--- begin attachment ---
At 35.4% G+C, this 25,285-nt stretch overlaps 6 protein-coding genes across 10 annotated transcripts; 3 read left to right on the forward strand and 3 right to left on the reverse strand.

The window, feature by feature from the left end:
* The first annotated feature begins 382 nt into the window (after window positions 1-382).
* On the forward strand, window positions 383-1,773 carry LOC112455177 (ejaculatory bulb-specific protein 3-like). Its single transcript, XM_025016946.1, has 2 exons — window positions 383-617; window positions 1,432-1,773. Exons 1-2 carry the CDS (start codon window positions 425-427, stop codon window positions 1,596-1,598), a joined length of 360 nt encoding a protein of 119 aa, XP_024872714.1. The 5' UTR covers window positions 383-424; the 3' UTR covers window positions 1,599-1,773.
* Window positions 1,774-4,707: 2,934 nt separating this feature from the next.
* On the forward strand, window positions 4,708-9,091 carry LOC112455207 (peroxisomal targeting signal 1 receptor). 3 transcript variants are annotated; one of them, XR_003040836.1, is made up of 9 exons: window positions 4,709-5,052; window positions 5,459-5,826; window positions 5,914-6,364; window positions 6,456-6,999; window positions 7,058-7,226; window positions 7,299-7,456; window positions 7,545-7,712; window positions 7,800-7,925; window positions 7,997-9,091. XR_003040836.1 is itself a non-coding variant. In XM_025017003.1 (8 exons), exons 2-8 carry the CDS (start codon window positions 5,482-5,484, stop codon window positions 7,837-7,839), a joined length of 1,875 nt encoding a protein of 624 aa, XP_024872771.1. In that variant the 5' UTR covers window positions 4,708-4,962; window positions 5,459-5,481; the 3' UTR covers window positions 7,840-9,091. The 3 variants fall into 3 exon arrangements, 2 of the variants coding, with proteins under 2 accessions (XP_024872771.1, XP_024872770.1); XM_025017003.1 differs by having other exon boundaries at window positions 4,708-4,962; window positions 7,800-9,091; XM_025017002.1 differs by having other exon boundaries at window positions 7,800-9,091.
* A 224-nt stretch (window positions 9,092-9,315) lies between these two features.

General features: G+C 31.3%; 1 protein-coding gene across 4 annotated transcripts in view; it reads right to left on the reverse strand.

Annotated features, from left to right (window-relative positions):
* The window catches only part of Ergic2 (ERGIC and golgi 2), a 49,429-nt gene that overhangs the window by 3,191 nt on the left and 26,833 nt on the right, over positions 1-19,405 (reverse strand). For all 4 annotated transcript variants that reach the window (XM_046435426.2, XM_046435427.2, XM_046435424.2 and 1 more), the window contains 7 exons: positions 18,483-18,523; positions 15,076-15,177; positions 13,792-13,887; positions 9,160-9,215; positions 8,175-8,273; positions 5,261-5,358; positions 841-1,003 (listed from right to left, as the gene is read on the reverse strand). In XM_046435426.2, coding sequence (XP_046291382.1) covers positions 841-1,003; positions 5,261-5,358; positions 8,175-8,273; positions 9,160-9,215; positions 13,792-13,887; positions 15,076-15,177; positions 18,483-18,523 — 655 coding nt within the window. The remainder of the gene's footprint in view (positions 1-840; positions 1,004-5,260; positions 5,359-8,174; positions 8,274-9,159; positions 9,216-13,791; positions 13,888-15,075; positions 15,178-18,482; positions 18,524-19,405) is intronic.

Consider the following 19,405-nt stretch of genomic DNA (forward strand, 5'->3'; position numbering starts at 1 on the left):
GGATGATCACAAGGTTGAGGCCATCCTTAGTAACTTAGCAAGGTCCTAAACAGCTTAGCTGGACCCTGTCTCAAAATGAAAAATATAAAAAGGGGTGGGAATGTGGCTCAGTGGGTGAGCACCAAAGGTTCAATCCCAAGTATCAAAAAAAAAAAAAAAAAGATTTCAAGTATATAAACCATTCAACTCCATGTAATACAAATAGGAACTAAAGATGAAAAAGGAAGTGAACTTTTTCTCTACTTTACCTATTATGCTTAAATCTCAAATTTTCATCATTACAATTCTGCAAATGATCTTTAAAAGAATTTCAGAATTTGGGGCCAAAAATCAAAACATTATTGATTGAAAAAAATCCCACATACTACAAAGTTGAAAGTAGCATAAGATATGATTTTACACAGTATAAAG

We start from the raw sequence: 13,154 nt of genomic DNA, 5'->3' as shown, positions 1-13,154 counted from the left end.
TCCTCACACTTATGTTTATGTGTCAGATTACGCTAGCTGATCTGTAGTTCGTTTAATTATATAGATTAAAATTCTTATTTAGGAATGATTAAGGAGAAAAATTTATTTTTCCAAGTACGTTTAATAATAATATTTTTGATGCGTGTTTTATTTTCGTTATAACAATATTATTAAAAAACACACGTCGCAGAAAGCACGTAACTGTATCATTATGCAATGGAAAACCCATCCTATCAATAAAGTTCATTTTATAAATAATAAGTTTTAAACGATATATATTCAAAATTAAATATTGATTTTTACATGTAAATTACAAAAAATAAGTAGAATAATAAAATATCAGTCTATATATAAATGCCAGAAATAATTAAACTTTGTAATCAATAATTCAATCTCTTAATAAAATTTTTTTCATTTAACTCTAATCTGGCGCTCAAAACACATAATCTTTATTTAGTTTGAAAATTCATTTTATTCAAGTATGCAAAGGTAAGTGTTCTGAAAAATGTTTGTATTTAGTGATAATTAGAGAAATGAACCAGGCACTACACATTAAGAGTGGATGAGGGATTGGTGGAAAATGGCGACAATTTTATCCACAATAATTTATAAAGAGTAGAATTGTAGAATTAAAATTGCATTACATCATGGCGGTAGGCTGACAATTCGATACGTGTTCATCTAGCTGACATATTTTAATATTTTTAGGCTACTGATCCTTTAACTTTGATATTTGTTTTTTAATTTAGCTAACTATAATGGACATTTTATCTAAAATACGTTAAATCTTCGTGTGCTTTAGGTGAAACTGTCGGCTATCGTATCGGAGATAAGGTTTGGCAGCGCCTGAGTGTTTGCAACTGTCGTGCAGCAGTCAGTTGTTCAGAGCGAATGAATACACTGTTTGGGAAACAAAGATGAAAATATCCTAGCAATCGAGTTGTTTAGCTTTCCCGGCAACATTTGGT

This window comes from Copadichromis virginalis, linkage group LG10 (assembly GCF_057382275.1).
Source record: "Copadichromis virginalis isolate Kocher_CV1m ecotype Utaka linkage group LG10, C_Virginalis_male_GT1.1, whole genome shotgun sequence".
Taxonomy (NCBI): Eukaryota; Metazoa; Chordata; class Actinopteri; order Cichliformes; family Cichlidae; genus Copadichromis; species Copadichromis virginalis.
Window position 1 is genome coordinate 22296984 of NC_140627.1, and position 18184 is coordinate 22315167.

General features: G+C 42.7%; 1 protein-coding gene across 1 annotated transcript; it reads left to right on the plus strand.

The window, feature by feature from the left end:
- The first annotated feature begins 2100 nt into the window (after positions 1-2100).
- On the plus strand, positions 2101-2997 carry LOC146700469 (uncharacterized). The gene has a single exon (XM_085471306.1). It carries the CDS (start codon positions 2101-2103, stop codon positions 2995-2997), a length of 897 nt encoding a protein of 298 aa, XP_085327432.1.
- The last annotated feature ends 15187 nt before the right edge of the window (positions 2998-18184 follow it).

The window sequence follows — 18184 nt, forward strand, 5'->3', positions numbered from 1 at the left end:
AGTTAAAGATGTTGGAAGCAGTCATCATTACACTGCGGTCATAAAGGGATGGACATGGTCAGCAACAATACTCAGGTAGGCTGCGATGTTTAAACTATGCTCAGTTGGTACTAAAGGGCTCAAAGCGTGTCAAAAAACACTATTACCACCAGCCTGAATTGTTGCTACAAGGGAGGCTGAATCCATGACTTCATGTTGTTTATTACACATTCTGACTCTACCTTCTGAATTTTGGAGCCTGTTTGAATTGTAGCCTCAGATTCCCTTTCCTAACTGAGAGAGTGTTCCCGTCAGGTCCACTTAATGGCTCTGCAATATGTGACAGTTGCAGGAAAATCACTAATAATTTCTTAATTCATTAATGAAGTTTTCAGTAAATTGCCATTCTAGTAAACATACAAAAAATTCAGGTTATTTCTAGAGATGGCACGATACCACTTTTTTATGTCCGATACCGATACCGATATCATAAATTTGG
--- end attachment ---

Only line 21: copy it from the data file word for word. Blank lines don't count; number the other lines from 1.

- The first annotated feature begins 2100 nt into the window (after positions 1-2100).